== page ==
After reading Jack Perkes’ article Tracking Your iPhone’s Location I decided I wanted to do this with my phone.
##Getting a Copy of the Project
I started by forking the Github findi project. There is a sample Heroku project as well, complete with instructions on using Heroku to host your tracking efforts. While I’m not using Heroku I did make use of the
record_location.py scripts and
requirements.txt file from the findi-heroku-example project.
Once I had cloned the fork to my laptop, I copied the contents of the
requirements.txt files to my local copy of the project. This way my fork is based on the findi project itself, and not the example Heroku one, but I have the additional files from the example project.
I also added a Python
.gitignore to my fork.
##Testing on the Command Line Next I tested findi against my iPhone. findi wrappers Apple’s Find My iPhone API and therefore is dependent upon your Apple ID. Once you instantiate a findi object using your Apple ID and Password, you can get a list of all the devices you are tracking. In my case that list contained 5 devices: my laptop, an original iPad, a brand-new iPad Mini, my iPhone, and my work iMac.
Plugging the index of my iPhone (3, in a zero-based list) into the API gave my my current latitude and longitude. Using copy and paste I was able to verify my location on Google Maps.
##Modifying the Script for My Device List
record_location.py script expects a device mapped to your Apple account.
"Fetches an iPhone location from the Apple API and creates a Location Object" iphone = FindMyIPhone(APPLE_EMAIL, APPLE_PASSWORD) iphone_location = iphone.locate()
Since I have 5 devices I changed the code slightly and hard-coded the index for my iPhone:
"Fetches an iPhone location from the Apple API and creates a Location Object" iDevices = FindMyIPhone(APPLE_EMAIL, APPLE_PASSWORD) # my phone is the 4th device (index 3) in the list iphone_location = iDevices.locate(device_num=3)
By default the script records the UTC time for each location.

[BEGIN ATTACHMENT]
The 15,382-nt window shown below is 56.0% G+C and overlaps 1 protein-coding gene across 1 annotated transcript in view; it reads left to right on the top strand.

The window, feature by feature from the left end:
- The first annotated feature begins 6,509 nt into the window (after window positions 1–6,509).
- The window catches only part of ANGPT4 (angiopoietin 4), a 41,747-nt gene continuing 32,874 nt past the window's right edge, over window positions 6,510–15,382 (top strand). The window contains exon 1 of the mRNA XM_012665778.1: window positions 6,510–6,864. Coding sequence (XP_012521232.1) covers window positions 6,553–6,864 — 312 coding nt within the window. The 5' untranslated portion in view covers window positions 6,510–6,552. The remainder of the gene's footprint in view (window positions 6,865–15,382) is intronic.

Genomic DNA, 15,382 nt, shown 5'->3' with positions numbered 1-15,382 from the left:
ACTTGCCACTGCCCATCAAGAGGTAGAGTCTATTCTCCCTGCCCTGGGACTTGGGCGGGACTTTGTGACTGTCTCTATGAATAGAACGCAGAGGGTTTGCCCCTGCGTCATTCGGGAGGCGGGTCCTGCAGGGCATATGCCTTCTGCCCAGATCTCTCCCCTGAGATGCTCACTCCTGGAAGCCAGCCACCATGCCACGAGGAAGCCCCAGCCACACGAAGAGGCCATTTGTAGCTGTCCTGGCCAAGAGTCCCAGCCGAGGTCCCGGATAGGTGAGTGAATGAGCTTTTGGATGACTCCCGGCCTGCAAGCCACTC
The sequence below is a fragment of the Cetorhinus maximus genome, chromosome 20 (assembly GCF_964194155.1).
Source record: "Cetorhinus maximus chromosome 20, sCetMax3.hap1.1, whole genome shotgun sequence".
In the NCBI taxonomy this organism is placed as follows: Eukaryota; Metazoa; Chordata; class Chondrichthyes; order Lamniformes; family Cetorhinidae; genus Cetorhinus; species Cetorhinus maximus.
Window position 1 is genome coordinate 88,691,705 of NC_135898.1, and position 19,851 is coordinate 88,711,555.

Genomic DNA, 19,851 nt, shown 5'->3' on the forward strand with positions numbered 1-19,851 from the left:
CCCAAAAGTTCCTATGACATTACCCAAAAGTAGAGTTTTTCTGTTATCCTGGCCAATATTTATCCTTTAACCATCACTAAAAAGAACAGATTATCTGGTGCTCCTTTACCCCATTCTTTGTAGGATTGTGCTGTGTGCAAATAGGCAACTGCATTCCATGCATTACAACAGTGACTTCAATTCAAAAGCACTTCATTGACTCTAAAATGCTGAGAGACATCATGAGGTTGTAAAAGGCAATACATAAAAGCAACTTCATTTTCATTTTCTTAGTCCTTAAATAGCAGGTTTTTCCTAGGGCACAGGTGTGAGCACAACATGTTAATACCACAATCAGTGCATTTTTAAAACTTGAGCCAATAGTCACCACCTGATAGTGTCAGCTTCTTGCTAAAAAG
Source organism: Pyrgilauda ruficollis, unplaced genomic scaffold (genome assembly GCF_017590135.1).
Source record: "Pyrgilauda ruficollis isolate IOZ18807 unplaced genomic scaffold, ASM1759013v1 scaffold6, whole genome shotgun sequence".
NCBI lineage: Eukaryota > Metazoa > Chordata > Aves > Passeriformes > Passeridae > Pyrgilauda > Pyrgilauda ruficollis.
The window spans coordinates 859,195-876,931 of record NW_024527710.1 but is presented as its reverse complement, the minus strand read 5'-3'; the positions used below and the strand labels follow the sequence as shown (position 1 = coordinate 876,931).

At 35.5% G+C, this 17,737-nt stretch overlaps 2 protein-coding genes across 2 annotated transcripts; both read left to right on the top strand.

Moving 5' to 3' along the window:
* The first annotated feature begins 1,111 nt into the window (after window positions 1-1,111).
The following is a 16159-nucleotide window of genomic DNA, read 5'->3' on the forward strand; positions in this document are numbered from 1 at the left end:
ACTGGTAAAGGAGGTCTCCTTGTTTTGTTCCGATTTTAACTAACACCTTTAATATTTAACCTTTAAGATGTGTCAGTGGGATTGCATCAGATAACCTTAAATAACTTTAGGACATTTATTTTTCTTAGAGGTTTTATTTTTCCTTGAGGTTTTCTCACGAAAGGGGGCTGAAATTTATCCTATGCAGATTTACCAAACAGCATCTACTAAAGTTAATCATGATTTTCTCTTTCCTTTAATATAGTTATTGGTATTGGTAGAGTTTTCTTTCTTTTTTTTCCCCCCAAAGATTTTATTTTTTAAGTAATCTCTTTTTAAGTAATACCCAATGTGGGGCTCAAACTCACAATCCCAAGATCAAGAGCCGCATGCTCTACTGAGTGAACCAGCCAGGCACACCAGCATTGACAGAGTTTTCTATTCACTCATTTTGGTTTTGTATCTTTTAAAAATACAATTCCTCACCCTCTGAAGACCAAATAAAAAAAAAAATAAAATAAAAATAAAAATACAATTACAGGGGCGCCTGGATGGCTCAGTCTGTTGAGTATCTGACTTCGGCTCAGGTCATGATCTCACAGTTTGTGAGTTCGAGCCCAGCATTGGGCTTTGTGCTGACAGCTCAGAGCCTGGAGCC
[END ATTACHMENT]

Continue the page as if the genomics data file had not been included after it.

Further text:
date = Column(String, default=datetime.utcnow, onupdate=datetime.utcnow)
I’d rather have the time for my timezone, so I changed the
utcnow method to be
date = Column(String, default=datetime.today, onupdate=datetime.today)
Finally, in order to execute
record_location.py easily from cron, I added a hash-bang to the top of the file:
My server through WebFaction provides multiple Python versions, the
python2.6 specifies the exact version I want.
##Setting Up PostgreSQL and Cron
I used WebFaction’s control panel to create a new PostgreSQL database, along with a database userid and password.
record_location.py expects the Apple Email, Apple Password, and database URL to be in environment variables called
DATABASE_URL respectively. At the command prompt I exported these variables, filling in the appropriate values:
$ export APPLE_EMAIL="email@example.com" $ export APPLE_PASSWORD="lettersAndNumbers" $ export DATABASE_URL="postgresl://<user>:<password>:@localhost:5432:<databasename>"
bootstrap.py with the exports in place created the table needed inside the PostgreSQL database.
record_location.py script now resulted in a new row being inserted into the database.
Cron runs in its own environment and knows nothing about my exports, so I created a
.cronvars file to house the required variables, so that I could source them, thereby making them available to the cron environment when the the script was executed. Here’s the line I added to my crontab:
* 0 0 0 0 source $HOME/.cronvars; $HOME/pyapps/findi/record_location.py > /dev/null
Initially I set the cron job to run every few minutes so I could see some rows appear in the table and verify that everything was working. Once it was clear that it was working, I changed the time to be
0, or once an hour on the hour.
##Fun and Profit Now I have to wait a while to start collecting data from my phone’s location; which by and large is my location. Eventually I’ll use TileMill and MapBox to create a map. That will be the subject of a future posting.